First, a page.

Gems can also be placed on certain areas of your body during meditation or healing sessions. In addition one can carry a gem or stone in their pocket to help heal certain conditions or create positive conditions and environments.

Gems work well and in relation to Vedic Astrology to reveal a wide vast of characteristics and traits that can help you on your yogic path and journey. In Vedic Astrology one gets their chart done and analyzed by an astrologer to determine what gems are beneficial for them.

In Ayurveda, some gem preparations can be taken internally – only under a complex process and should be recommended by an experienced doctor or Ayurvedic specialist with knowledge of in internal gem therapy.

In relation to both Ayurveda and Vedic astrology, gems are used to treat physical, mental and spiritual disorders. Their main action is on the level of life-force affecting the subtle and mental energies and help to balance all 3 doshas.

Below is a list of some gems that are good for Vata, Pitta and Kapha dosha. Continue reading

The secrets of Dinacharya – An Auyrvedic Routine For Optimum Health

One of the most important ways to increase longevity, maintain a youthful appearance and enhance vigor, vitality and health is to establish daily wellness routines known as Dinacharya in Ayurveda.

Dinacharya is best done first thing in the morning upon awakening – it helps set your intention and establishes positive daily actions towards your health and wellness.

If there was one thing I could recommend to improve and sustain one’s health, it would be this. Dinacharya in yoga and Ayurveda is therefore crucial for optimum health.

There are a few important Ayurvedic regimes that one can slowly incorporate into a morning routine. I am outlining here a general practice with some options that anyone can follow. Here they are in the order of importance.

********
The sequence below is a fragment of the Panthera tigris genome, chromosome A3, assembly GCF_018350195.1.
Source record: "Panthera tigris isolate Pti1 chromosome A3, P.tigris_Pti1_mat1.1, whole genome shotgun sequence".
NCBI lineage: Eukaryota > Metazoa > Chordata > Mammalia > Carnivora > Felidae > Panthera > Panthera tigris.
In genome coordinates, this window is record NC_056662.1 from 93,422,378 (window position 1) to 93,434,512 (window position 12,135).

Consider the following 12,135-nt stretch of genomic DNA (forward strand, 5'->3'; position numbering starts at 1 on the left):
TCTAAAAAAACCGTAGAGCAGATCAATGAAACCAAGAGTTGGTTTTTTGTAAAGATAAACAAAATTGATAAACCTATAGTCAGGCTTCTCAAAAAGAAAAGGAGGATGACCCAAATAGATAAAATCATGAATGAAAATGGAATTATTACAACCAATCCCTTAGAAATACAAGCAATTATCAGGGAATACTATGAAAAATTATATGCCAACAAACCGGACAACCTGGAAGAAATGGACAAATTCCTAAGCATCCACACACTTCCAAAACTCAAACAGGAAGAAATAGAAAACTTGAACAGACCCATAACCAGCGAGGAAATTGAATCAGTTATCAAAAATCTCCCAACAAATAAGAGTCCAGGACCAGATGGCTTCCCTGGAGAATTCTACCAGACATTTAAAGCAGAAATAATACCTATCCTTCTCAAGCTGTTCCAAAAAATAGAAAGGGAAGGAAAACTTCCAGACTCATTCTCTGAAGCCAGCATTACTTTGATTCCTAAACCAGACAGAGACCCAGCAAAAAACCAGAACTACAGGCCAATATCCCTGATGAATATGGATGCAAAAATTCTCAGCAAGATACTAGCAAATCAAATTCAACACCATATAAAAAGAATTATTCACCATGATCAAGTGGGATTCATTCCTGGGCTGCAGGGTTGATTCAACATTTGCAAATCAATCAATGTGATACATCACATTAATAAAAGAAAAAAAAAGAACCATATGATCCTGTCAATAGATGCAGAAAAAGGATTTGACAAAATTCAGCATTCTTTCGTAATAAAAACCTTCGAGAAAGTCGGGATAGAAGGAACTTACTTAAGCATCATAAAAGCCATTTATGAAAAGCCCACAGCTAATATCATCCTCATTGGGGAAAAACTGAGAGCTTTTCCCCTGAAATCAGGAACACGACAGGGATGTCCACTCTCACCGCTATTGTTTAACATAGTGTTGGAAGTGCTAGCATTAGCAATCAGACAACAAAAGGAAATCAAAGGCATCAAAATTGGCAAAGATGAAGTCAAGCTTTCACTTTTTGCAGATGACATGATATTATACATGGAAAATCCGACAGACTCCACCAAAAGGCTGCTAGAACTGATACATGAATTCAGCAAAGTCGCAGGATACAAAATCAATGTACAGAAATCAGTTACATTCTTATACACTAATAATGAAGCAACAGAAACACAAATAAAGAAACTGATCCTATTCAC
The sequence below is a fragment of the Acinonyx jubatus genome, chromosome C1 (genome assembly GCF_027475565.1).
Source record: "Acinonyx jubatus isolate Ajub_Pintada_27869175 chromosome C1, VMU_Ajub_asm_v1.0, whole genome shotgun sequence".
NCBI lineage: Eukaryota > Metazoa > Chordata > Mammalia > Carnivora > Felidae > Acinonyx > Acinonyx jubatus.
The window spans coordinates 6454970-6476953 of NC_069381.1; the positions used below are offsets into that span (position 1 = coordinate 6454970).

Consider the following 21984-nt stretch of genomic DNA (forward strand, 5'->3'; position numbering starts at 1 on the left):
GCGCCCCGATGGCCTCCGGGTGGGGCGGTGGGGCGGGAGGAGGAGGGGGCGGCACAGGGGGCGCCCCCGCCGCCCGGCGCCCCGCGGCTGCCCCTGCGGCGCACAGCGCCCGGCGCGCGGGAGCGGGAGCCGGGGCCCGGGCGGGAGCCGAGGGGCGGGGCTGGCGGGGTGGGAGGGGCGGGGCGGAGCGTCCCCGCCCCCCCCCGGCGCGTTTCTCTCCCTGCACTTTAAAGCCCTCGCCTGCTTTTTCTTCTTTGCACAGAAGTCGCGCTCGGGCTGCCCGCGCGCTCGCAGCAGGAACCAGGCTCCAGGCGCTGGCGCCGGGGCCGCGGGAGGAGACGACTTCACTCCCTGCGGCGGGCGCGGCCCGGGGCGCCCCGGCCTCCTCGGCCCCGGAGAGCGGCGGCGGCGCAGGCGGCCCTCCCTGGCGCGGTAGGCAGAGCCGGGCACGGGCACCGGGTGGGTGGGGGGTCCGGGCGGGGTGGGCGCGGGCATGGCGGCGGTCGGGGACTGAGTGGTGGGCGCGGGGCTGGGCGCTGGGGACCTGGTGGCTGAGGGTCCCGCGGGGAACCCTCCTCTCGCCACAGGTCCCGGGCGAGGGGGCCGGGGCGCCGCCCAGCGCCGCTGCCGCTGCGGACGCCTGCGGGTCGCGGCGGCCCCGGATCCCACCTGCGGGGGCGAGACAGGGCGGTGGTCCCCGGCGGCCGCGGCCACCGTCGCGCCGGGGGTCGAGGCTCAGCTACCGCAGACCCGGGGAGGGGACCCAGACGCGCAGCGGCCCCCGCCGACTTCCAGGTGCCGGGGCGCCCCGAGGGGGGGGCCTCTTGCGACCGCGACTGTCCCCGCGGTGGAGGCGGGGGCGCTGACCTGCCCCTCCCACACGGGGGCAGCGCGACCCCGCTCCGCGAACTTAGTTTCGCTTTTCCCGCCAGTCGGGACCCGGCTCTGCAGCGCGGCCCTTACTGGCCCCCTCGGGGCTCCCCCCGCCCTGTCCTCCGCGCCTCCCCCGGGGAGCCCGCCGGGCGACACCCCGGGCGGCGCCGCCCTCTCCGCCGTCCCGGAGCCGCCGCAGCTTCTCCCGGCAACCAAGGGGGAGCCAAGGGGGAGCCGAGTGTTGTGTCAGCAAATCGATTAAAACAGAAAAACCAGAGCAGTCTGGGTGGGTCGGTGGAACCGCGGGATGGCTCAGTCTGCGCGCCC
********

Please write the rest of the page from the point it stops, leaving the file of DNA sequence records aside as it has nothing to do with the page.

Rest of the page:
1. Wake Up Early. The first thing is to establish a habit of waking up early. This means being disciplined in going to bed early enough to get enough sleep. Over sleeping or sleeping in too late promotes tamas – inertia, sluggishness or slothfulness.

2. Prayer or Positive Intention. Upon waking it is important to create the right mindset. This is best done by saying a prayer, stating your intentions for the day and/or saying some positive affirmations. This can take as little as 2 minutes and can be done right from your bed or bed -side.

3. Empty Bowels and Bladder. The next important thing is to remove the obvious buildup of toxins from your body. If the time is not right for emptying your bowels then try to do this anytime within first hour.

4. Wash and Cleanse Hands and Face. Washing creates a sense of cleanliness and purity. One option is to have a quick cold or warm shower (never too hot) being conscious of the act of purifying. The other options is to simply use soap (an Ayurvedic soap) and wash your hands, face and eyes – your main organs of actions that carry the most bacteria. Continue reading

How To Find Stillness Everyday And Maintain Youthfulness

In our daily busy lives it is easy to get caught up in so many different things that we forget our real purpose in life – stillness.

Stillness is essential in anything and everything that we do because without it we lack performing our actions successfully with true awareness.

In addition, when we forget to find stillness in our daily activities we begin to age more rapidly.

The movement of time innately leads to aging, to which we are all subjected to through our cycles of births, lives and deaths. No one is excluded from this law.

From an Ayurvedic perspective, linear time isn’t the only thing that affects the aging of our mind and body. But, movement also increases the rate at which we age – our biological time-clock which is a result of motion of both our body and our mind.

Therefore, the faster we move the more quickly our body decomposes, deteriorates and ages. This relates not only to the movement of our physical body, but it also relates largely to the movement of our minds.

When our mind is still, we experience things in the eternal moment of “now” and therefore each moment passes slowly. Time has gone by without really realizing it and therefore doesn’t affect us biologically. Continue reading